And you know what? I didn’t even miss the lack of voice chat. Sure, it would have been nice to hurl expletives at that stranger across the globe who sent me spinning with a sneaky banana, but without that distraction I was left to lose myself in the positively wonderful visuals, music, and gameplay. Obviously playing in a room full of friends is the ideal setting for any Mario Kart game, where screen peeking and verbal abuse are happily at home, but playing online without any interference I was able to fully focus on leaving it all on the track. If you want to brag about that epic green shell hit or last second victory, you can either save it for the game lobby, where you can in fact talk to your Nintendo Network friends, or just hop on Skype or your service of choice. Don’t let the lack of in-game voice chat deter you from one of the best online experiences in the history of video games.
Alas, it can’t all be stars and golden mushrooms for Mario Kart 8. For everything the regular game does to please old and new fans, the new battle mode design is just plain infuriating. Battle mode has been a consistently fun and frantic alternative to the series’ nerve wracking racing as far back as Super Mario Kart, and hasn’t seen a drastic change in any game since. That’s why the decision to throw out the traditional arena design in favor of shortened Grand Prix loops is absolutely baffling. The new battle mode works, sure, but you spend most of your time just driving around trying to find your opponents instead of being surrounded by chaos from the start. It’s boring, frustrating, and fundamentally flawed. We can hold out hope for some sort of “Classic Battle Mode” DLC somewhere down the road, but for now the game’s battle variant simply isn’t worth your time.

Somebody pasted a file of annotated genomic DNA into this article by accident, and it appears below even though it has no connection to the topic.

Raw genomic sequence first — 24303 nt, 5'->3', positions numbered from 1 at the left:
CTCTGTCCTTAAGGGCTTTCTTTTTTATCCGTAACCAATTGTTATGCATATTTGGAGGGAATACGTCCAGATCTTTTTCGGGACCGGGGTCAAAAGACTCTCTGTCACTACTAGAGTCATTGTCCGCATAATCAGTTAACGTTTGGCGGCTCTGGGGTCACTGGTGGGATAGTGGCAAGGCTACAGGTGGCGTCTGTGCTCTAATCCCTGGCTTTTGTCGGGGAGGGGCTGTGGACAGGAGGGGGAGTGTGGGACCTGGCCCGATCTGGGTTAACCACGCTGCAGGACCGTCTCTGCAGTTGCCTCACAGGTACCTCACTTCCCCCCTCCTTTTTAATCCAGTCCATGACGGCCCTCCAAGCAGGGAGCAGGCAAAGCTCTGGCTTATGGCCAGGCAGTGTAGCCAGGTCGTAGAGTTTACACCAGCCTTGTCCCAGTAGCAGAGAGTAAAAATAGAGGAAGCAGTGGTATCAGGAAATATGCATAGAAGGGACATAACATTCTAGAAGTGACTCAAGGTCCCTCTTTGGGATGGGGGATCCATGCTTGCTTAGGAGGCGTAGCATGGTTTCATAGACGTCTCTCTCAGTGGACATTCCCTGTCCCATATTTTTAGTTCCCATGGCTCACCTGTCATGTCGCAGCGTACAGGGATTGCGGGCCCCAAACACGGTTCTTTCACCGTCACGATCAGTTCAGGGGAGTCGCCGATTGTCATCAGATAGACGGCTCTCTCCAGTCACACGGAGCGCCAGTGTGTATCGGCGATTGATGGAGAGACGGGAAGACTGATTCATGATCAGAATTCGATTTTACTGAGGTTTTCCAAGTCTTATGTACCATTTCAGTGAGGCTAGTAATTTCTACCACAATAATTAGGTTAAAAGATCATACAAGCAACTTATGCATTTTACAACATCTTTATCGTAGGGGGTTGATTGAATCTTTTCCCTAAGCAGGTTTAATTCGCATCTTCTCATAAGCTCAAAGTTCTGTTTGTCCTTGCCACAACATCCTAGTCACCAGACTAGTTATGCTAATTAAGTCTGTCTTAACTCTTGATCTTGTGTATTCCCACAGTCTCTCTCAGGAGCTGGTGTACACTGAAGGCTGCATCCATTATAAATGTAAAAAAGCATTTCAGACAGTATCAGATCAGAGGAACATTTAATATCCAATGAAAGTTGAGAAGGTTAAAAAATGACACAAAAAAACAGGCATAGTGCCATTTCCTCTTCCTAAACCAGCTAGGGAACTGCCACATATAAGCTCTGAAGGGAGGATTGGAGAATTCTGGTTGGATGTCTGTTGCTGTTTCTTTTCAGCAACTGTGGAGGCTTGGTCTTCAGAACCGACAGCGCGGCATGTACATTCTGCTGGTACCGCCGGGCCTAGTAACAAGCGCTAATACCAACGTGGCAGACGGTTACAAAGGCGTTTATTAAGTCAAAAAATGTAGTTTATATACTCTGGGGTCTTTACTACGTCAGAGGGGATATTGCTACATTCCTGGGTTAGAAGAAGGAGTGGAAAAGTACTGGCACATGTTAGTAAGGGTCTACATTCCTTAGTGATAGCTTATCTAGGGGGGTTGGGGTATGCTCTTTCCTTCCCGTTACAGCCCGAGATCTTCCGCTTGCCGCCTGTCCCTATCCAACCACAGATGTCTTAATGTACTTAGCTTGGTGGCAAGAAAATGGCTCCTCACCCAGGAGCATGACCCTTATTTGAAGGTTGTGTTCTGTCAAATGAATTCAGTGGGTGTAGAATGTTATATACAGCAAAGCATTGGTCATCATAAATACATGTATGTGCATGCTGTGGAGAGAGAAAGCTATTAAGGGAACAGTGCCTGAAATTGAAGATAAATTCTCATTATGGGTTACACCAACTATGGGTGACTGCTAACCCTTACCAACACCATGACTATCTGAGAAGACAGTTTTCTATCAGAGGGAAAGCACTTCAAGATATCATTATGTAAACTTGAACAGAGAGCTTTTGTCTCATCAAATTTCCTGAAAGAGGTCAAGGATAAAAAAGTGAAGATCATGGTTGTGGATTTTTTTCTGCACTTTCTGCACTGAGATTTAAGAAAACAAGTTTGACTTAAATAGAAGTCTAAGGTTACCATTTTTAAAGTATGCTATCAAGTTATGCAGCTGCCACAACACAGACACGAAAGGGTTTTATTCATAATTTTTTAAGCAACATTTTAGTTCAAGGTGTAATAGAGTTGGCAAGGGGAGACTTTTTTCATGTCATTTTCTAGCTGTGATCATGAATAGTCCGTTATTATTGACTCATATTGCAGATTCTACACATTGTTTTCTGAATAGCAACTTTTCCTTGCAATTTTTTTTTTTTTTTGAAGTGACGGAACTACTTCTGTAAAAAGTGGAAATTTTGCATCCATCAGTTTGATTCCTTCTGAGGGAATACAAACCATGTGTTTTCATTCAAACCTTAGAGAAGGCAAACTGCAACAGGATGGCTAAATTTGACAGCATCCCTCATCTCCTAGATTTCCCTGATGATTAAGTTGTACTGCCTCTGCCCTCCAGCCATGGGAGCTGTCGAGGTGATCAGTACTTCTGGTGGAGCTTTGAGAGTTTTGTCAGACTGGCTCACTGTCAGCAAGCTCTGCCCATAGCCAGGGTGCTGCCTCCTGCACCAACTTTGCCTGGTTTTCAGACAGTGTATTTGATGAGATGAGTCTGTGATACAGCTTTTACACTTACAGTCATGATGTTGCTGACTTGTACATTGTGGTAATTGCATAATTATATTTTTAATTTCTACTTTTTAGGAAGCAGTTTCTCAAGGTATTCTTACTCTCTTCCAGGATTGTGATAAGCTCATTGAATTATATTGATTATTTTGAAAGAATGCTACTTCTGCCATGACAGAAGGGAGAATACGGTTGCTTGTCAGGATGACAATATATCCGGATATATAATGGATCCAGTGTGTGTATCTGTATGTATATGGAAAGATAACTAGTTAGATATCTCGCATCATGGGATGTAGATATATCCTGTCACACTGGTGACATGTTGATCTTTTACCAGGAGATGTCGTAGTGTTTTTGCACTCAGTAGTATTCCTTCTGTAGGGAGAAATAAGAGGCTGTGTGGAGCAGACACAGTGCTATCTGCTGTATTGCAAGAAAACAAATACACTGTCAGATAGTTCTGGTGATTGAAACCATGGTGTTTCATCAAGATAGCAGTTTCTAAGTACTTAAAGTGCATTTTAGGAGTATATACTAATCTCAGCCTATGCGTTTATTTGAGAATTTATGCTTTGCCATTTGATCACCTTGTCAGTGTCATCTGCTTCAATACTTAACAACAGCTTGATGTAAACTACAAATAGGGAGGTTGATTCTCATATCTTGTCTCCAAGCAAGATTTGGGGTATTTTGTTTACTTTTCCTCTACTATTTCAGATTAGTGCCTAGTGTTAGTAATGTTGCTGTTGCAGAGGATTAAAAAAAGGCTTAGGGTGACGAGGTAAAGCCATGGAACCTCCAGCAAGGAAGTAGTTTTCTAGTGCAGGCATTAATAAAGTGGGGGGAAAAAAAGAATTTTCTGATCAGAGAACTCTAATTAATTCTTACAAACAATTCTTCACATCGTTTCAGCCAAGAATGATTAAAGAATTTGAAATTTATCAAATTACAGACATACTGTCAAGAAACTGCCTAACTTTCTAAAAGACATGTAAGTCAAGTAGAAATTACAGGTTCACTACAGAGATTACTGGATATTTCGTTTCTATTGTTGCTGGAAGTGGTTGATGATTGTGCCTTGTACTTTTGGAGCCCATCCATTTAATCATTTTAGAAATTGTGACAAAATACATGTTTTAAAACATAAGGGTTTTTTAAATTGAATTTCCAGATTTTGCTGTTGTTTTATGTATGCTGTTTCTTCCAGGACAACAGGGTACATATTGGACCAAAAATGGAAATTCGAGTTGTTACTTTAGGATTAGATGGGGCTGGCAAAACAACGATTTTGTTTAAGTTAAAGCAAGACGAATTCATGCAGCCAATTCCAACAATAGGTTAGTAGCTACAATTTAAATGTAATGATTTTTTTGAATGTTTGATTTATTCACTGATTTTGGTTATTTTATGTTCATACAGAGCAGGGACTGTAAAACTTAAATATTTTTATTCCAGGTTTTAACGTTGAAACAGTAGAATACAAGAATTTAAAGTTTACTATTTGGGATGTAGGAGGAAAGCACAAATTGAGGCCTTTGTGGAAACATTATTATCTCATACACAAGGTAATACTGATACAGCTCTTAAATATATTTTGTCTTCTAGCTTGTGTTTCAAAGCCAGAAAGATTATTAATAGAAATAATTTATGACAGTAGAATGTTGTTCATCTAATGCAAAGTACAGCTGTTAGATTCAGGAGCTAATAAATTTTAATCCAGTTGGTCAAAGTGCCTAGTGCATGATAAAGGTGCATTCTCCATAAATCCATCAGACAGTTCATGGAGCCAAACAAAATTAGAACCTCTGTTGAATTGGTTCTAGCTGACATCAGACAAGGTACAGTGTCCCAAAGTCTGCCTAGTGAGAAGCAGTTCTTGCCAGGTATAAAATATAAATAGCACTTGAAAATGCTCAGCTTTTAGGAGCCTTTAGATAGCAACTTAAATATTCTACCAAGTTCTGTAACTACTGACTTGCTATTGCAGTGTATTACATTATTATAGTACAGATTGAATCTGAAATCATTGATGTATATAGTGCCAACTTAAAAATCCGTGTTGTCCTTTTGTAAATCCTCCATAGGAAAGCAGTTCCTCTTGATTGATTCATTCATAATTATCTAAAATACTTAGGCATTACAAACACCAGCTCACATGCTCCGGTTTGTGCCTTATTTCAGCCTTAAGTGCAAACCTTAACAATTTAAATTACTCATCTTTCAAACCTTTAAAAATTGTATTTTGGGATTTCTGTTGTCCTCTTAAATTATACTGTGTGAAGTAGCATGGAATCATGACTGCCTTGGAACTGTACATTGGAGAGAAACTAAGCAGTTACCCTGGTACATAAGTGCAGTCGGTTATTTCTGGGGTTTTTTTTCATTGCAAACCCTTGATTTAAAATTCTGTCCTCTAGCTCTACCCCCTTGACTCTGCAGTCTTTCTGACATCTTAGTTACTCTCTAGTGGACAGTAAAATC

A combination of fun, fairness, beauty and joy, Mario Kart 8 is absolutely brilliant. A botched battle mode and some missing online features stop it short of perfection, but it’s hard to imagine any Mario Kart game looking, playing, or sounding better. If you needed a reason to own a Wii U, look no further.
Platform: Wii U